Please review the complete therapeutic recommendations that are located here: (2)

Nomenclature

Common allele nameAlternative namesHGVS reference sequencedbSNP reference identifier for allele location
CodingProtein
CYP2D6*41846G>ANM_000106.4:c.506-1G>ANot applicable—variant occurs in a non-coding regionrs3892097
CYP2D6*5CYP2D6,DELNC_000022.10:g.(42534124_42531353)_(42521970_42519196)delNot applicable—variant results in a whole gene deletion
CYP2D6*61707 del T Trp152GlyNM_000106.4:c.454delTNP_000097.2:p.Trp152Glyfsrs5030655
CYP2D6*10100C>T Pro34SerNM_000106.4:c.100C>TNP_000097.2:p.Pro34Serrs1065852
CYP2D6*17Includes at least two functional variants*:
1023C>T (Thr107Ile)
2850C>T (Cys296Arg)
NM_000106.4:c.320C>T
NM_000106.4:c.886T>C
NP_000097.2:p.Thr107Ile
NP_000097.2:p.Cys296Arg
rs28371706
rs16947
CYP2D6*412988G>ANM_000106.4:c.985+39G>ANot applicable—variant occurs in a non-coding regionrs28371725
*

In the literature, 1023C>T is also referred to as 1111C>T, and 2850C>T is also referred to 2938C>T.

Guidelines for the description and nomenclature of gene variations are available from the Human Genome Variation Society (HGVS): http://www.hgvs.org/content/guideliness

Nomenclature for Cytochrome P450 enzymes is available from the Human Cytochrome P450 (CYP) Allele Nomenclature Database: http://www.cypalleles.ki.se/

Acknowledgments

The author would like to thank Professor Stefan Grond, Chief Physician of the Clinic for Anesthesiology and Operative Intensive Care Medicine at Klinikum Lippe, Germany; and Alan D. Kaye, Professor and Chairman of the Department of Anesthesiology at Louisiana State University Health Sciences Center, New Orleans, and Editor-in-Chief, Pain Physician Journal, for reviewing this summary.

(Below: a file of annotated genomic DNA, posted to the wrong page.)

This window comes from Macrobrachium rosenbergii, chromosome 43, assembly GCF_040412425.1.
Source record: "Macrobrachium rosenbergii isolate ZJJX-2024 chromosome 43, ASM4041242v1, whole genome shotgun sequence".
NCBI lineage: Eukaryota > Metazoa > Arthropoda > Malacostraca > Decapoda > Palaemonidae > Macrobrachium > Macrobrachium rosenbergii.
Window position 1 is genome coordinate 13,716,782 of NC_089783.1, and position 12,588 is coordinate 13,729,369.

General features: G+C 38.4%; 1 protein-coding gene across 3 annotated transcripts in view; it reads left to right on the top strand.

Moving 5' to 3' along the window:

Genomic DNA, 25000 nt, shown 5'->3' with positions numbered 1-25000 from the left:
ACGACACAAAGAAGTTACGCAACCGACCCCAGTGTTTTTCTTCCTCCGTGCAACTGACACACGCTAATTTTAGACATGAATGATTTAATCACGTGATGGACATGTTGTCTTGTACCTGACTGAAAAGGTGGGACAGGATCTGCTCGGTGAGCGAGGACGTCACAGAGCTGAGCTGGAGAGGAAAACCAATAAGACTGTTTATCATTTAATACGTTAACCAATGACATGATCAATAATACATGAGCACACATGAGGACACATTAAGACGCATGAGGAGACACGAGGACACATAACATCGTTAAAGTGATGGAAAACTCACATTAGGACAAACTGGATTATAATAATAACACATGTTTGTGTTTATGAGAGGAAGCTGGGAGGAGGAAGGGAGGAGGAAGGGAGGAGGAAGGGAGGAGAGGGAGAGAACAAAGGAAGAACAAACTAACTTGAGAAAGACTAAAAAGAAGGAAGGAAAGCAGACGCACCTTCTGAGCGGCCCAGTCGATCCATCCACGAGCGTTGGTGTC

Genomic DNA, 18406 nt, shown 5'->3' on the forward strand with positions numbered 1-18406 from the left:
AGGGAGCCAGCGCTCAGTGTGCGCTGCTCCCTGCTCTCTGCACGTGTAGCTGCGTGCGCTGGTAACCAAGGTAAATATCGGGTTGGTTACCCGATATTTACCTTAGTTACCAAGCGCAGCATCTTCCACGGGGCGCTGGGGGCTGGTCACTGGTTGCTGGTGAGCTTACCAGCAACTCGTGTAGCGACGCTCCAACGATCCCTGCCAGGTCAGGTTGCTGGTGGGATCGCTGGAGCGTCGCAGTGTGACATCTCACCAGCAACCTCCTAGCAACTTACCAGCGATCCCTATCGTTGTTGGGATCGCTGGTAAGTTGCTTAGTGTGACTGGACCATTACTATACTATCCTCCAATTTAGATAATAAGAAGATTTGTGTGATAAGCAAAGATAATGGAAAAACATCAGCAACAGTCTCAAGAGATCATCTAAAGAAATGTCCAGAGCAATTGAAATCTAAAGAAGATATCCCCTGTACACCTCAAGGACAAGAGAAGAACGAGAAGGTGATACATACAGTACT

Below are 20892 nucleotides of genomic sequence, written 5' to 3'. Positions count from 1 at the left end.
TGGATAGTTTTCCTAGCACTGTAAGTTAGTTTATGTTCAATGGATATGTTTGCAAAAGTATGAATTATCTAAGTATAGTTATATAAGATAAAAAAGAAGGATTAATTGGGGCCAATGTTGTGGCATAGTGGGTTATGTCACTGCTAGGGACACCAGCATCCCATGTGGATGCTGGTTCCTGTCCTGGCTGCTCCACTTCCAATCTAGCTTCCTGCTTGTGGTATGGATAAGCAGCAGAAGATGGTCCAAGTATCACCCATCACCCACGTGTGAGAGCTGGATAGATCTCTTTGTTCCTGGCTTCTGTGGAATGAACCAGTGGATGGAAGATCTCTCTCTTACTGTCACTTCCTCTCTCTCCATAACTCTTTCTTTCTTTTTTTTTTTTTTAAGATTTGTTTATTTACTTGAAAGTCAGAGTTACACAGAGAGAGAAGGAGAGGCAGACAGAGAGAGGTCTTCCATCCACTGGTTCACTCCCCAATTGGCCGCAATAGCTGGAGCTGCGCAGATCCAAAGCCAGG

References

1.
TRAMADOL- tramadol hydrochloride tablet [package insert]. North Carolina, USA: Accord Healthcare, I.; 2014. Available from: http://dailymed​.nlm.nih​.gov/dailymed/drugInfo​.cfm?setid=052d06ef-4186-4ac1-9099-af05fa37c2f8.
2.
Swen J.J., Nijenhuis M., de Boer A., Grandia L., et al. Pharmacogenetics: from bench to byte--an update of guidelines. Clinical pharmacology and therapeutics. 2011;89(5):662–73. [PubMed: 21412232]
3.
Drug Enforcement Administration, Department of Justice. Schedules of Controlled Substances: Placement of Tramadol Into Schedule IV. Federal Register 2014 [Last accessed: 3 June 2015]. Available from: https://www​.federalregister​.gov/articles​/2014/07/02/2014-15548​/schedules-of-controlled-substances-placement-of-tramadol-into-schedule-iv. [PubMed: 25016619]